Those that know well know that there isn’t a single person in this world that holds such a special place in my heart as my grandparents. My Grandpop, in particular, I was wicked close with. When he passed away in 2012, it tore me apart.
I’m still mourning him. That loss has left a hole in my heart that I don’t think can ever be repaired. In spite of it, though, I try to think of all the happy memories I have with him, rather than the pain of losing him.
Every time I enter a used bookstore, I think of Grandpop. We had many outings to the Book Barn and the Owl Pen under our belts together, each of us returning with huge paper bags full of books. How many hours did we clock sitting in the same room, five feet from each other, our noses buried in our own respective stories? When I read a good crime novel, a brilliant horror story, or a book that’s so old that I feel like the yellowed pages are going to crumble between my fingertips, I remember Grandpop because he was always sending them my way.
A good pastry from a local baker also reminds me of Grandpop, because after an afternoon of target shooting we’d always stop for a treat.
Shooting, though, has become a bit of a meditation for me in and of itself. When I’m honing in on a target, everything else falls away. It’s a calm, inner peace, that I don’t think I’d be able to find at all had I not spent consecutive summers at the Pine Tree Rifle Club with Grandpop. It’s a different kind of stillness than when I sit and actually meditate – those that shoot, I’m sure, know what I’m talking about.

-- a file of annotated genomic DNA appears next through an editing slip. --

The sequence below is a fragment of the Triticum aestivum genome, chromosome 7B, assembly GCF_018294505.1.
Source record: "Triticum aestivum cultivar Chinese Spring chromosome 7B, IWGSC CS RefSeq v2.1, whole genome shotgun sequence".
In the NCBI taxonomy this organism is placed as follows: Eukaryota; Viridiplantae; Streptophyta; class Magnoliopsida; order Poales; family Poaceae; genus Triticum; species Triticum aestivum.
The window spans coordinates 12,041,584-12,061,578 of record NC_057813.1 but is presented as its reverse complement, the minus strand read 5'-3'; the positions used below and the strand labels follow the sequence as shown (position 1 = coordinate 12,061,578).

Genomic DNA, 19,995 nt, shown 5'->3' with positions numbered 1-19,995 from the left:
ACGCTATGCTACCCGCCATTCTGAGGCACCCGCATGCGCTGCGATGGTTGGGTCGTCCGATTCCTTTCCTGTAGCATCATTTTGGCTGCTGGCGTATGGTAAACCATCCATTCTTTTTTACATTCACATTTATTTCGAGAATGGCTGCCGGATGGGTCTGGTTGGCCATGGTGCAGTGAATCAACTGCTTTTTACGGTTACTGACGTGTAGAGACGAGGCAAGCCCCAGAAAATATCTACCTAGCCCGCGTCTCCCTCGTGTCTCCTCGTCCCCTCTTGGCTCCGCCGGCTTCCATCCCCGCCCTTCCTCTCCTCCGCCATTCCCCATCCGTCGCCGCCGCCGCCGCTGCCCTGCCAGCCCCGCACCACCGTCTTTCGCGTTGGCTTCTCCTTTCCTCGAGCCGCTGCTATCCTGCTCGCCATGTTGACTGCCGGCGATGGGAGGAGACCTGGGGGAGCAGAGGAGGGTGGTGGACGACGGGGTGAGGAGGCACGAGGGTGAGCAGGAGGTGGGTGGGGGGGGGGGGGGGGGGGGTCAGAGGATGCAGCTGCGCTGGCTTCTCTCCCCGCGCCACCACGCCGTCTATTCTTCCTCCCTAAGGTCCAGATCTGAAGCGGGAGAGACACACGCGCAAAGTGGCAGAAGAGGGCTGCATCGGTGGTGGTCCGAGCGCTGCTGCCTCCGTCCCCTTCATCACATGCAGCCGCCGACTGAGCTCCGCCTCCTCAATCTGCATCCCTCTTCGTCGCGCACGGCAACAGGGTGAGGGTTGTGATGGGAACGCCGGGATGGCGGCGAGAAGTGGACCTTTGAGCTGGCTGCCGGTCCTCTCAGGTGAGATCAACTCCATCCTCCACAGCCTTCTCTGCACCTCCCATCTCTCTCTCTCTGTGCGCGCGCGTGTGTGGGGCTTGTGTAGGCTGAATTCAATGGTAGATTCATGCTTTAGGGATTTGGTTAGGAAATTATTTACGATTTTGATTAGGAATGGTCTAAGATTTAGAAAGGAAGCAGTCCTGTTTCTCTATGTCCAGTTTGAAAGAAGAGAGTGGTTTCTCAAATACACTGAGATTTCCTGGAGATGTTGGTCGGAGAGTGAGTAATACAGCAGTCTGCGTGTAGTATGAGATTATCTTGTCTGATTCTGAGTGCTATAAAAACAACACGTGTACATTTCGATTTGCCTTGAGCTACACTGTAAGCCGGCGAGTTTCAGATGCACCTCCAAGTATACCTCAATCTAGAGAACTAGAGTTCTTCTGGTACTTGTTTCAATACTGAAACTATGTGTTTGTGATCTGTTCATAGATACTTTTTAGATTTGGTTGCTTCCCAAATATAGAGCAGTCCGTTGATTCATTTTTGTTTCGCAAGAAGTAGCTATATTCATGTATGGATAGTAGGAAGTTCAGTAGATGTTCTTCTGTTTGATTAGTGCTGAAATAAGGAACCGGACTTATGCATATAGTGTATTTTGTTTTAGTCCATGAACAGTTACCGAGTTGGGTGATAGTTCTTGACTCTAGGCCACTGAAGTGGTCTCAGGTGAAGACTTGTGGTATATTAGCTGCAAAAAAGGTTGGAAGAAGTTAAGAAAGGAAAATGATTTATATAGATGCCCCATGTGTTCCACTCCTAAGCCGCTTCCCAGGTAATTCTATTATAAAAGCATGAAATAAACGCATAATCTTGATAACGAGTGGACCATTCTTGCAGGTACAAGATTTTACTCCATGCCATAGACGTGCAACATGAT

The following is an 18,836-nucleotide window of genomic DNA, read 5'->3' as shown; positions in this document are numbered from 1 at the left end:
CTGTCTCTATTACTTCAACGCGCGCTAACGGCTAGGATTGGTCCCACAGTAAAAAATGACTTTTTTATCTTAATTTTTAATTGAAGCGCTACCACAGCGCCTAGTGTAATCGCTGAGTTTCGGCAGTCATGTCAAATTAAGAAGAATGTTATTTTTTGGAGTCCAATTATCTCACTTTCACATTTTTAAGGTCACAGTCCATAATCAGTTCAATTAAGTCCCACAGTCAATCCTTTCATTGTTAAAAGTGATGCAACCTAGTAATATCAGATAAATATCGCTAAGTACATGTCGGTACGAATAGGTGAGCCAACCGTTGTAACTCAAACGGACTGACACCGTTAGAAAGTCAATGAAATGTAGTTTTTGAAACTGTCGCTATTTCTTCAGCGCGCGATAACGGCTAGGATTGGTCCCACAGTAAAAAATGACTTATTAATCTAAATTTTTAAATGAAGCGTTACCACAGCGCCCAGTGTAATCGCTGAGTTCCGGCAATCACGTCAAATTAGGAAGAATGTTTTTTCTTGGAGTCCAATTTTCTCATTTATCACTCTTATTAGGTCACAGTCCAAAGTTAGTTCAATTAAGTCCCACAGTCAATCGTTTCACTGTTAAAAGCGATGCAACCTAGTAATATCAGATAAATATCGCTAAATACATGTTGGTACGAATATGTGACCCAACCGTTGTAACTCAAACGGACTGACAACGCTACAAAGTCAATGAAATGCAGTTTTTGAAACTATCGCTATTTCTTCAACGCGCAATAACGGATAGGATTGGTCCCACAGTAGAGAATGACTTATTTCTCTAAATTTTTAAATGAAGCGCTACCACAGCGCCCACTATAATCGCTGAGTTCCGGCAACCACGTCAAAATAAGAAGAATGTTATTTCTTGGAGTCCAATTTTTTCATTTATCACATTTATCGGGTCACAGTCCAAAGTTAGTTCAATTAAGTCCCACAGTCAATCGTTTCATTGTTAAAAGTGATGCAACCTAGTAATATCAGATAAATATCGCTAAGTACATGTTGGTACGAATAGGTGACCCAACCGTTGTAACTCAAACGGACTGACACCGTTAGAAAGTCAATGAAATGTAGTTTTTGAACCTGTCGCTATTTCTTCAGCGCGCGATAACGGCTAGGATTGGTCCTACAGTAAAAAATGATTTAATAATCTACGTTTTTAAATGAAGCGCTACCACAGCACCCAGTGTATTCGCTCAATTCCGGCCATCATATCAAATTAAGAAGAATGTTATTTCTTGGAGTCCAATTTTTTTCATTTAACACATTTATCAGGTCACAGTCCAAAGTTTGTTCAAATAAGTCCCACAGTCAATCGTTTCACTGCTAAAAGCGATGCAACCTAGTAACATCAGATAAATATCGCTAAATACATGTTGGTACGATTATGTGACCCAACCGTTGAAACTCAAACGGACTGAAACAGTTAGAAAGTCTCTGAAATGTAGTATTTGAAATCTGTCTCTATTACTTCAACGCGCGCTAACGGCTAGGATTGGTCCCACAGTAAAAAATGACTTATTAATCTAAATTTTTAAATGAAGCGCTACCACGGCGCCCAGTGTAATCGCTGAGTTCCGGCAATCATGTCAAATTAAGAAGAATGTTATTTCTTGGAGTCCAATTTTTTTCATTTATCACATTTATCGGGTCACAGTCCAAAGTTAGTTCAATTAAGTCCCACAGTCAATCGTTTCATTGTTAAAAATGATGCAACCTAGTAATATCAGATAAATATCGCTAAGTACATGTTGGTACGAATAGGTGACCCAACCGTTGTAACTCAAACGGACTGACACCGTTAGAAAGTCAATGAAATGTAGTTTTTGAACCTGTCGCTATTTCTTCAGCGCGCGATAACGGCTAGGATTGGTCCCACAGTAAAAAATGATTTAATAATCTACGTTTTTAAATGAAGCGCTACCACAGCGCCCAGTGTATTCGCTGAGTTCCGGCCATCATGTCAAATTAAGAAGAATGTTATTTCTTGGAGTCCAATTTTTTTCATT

Grandpop also was the person that introduced me to anime and Hayao Miyazaki’s films. I remember the first one I ever saw – Kiki’s Delivery Service. But the one that makes me cry is My Neighbor Totoro. It was one of his favorites, and every time I watch it I can’t help but think of him. When I was in elementary and middle school, Cartoon Network used to have a week during the summer where they would show a different Miyazaki film every night. Grandpop would give me a call and let me know the times, and we’d both sit and watch them together in our own respective homes (Mom was always worried about me walking home alone after dark at the time, hence why we didn’t watch them together-together).
Happy 86th, Grandpop. I’ll always love you. Semper Fi.